Fail Tale is on of Wired.co.uk Silicon Europe columns. It celebrates failure and the steep learning curve that it offers.
In 2000, former BT CTO Peter Cochrane founded a tech incubator called ConceptLabs with a team from Apple Computers in Silicon Valley. The aim was to create an "idea-to-market" incubator that could be syndicated globally, providing support infrastructure spanning the cultivation of an idea through to a full IPO. ConceptLabs would find ideas people and bring the business and marketing nous required to take the idea to market. Within 18 months the company had seven companies that were looking strong, but then the dot.com bubble burst, and investment evaporated and ConceptLabs had to be closed down at the end of 2003. Cochrane talks to Wired.co.uk about what went wrong.
What was ConceptLabs' USP?
I'm not a great believer in "me too". If a market is populated with active and successful businesses, then going along and creating a look-alike isn't very smart. From the offset, the idea was to create something new and different.
ConceptLabs was an "idea-to-market incubator" company that was to be syndicated globally. We started in Silicon Valley with people coming to us with good ideas and good technology but without the experience of how to create a product and get it to market. Generally speaking they had worked in companies but had never built one. Our idea was to provide a 'soup to nuts' support infrastructure spanning the cultivation of an idea through to a full IPO. The ConceptLabs model was to put a company and management 'wrapper' around these 'ideas people'.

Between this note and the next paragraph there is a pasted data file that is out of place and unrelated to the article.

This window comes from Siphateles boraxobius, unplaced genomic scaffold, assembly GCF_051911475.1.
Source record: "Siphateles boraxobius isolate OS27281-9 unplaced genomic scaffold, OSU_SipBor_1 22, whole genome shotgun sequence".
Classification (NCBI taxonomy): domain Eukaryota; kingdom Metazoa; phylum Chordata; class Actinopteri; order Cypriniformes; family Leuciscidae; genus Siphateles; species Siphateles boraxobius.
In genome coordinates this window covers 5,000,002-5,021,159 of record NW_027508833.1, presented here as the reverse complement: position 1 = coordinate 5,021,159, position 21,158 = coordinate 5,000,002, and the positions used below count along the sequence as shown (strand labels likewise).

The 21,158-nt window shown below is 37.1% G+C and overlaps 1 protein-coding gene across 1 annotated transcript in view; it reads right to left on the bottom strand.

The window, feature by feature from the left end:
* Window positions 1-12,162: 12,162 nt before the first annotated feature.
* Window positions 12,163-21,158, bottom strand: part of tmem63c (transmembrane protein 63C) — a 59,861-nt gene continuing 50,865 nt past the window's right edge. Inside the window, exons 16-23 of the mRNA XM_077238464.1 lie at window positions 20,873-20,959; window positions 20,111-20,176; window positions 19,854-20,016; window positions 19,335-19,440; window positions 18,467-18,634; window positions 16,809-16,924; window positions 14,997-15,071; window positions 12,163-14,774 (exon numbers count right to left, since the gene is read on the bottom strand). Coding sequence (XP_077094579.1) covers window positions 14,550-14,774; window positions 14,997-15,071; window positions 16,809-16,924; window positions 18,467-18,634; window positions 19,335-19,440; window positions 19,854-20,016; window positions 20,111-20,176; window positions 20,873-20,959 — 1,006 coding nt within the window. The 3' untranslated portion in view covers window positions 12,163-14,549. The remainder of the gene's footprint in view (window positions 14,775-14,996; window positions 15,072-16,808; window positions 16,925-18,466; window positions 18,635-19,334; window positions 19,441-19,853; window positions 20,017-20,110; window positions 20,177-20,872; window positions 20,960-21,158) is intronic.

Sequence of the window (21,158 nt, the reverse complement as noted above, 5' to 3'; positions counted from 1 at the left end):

We had teams with tech, design, production, and management skills, plus all the experience needed to create a company and get products to market. We also had direct access to money and the long term finance needed.
The business model was simple: ConceptsLabs worked for a share of each new company created -- and we were investing our own money alongside that of the VCs that supported us in this new and, at the time, highly innovative venture.
Who were its competitors?
At the time, nobody. That's why I liked it: we were alone, the pathfinders!
What went wrong?
Within eighteen months, we had seven companies that were up, running and looking good. We were really on a bit of a high. We were doing well. We had the first ConceptLab based in Silicon Valley and I was looking for premises and people in the UK to set up the second ConceptLabs unit, and we also had people in Australia and Hong Kong contemplating their next move.